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For Redskins, the desperation shoe is on the other foot this year

For Redskins, the desperation shoe is on the other foot this year

During their last three runs to the playoffs the Redskins have been in desperate straits in December. In 2007, 2012, and 2015 they put themselves into early holes and had to spend the stretch run climbing out of them.

By no means are the Redskins on Easy Street as they make a run at this year’s playoffs. But they are not playing catch-up. A loss would be damaging, no doubt, but not fatal as December losses in previous years may have been.

For the next few weeks, the shoe is on the other foot as the Redskins face three potentially desperate opponents. On Sunday, they face the Cardinals, who were in the NFC title game last year. They are currently 4-6-1, two full games behind the Redskins for the sixth seed in the NFC playoffs. A loss to the Redskins would put them three games out with four to play, plus Washington would hold the tiebreaker edge with the head-to-head win.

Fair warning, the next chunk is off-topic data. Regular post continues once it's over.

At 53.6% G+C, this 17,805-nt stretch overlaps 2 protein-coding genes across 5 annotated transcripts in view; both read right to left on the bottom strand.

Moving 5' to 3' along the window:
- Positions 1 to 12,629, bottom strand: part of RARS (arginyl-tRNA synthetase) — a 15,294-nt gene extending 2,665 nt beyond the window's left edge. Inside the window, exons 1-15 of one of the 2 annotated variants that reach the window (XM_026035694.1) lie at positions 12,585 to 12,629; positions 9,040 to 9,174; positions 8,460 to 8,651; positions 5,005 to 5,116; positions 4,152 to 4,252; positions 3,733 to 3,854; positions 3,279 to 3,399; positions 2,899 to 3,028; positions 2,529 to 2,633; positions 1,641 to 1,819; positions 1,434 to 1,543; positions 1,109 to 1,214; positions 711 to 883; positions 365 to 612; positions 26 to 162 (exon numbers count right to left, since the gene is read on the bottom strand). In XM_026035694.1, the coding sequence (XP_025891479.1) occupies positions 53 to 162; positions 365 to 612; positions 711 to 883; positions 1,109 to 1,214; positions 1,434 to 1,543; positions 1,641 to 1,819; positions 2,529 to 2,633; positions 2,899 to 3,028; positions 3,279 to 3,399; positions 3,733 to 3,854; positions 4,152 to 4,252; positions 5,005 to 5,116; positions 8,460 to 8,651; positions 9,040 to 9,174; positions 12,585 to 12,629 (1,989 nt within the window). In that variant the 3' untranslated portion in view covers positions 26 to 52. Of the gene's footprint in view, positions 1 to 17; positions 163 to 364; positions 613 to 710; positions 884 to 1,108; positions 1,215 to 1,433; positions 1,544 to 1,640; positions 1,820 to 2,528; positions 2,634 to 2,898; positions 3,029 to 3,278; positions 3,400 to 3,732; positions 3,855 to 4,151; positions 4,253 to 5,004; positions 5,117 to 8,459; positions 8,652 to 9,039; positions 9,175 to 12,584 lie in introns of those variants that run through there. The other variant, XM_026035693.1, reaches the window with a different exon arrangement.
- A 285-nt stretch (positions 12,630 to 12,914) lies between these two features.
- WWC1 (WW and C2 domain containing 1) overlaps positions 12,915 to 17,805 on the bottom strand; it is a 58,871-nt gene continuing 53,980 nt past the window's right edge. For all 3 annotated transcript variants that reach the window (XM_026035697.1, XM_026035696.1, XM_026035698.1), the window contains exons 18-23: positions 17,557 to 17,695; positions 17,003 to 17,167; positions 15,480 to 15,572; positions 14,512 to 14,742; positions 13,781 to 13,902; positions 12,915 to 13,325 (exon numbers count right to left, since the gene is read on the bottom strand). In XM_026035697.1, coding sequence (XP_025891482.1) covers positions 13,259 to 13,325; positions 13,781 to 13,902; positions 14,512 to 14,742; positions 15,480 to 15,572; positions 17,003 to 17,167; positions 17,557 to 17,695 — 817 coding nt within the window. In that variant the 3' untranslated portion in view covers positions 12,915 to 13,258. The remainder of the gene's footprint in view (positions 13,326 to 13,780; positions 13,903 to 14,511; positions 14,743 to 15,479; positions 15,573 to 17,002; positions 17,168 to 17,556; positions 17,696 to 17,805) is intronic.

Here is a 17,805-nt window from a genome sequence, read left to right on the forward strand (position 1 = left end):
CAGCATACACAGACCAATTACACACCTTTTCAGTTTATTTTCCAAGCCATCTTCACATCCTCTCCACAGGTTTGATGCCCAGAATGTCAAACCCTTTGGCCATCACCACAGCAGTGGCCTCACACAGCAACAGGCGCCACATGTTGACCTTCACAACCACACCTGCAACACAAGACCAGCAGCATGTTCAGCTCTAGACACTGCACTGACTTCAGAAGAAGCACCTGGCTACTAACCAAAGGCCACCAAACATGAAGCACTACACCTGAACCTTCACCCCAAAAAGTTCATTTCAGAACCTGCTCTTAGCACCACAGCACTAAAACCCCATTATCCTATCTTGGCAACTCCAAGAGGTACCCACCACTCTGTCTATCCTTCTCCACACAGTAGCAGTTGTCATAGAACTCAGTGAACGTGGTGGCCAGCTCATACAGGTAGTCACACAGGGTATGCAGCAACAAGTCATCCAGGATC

But a Cardinals win would keep them alive—still desperate and facing long odds but nonetheless alive.

Redskins linebacker Will Compton was with the Redskins during their run last year and he knows that the game on Sunday will have a different sort of vibe.

“I guess you feel more of that playoff environment, that, I don’t want to say effort and say that guys take plays off earlier in the year,” said the defensive captain. “There’s just more urgency, you get teams’ best shots, there’s some different wrinkles in their system, things like that. We know we’ve got a big game coming up with Arizona this week and they’re in a must-win situation.”

“We just know we’re going to get their best shot, whatever that is. We know that they’re more desperate, so to speak, than us. We’re desperate as well, if we want to continue to control our own destiny, we’ve got to win, we’ve got to win out . . . They’re where we were.”

After Sunday, there are two more games against teams who could be fighting for their playoff lives. A road game against the Eagles, who are a game and a half behind the Redskins at 5-6, comes in Week 14. If they beat the Bengals they will be looking to make a stand in Philadelphia and the Redskins will be trying to put another nail in the coffin of their division foes.

The following Monday night the Panthers come to FedEx Field. At 4-7 the defending NFC champs’ playoff hopes are on life support. The plug could be pulled if they lose to either the Seahawks or Chargers in between now and that game. But if they get on a roll and win those two games they will believe that they are very much alive and will be the desperate opponent.

Meanwhile, the Redskins will do everything they can to win games and play the role of spoiler. If they can do that they will find themselves in the playoffs for a second straight year for the first time since 1992.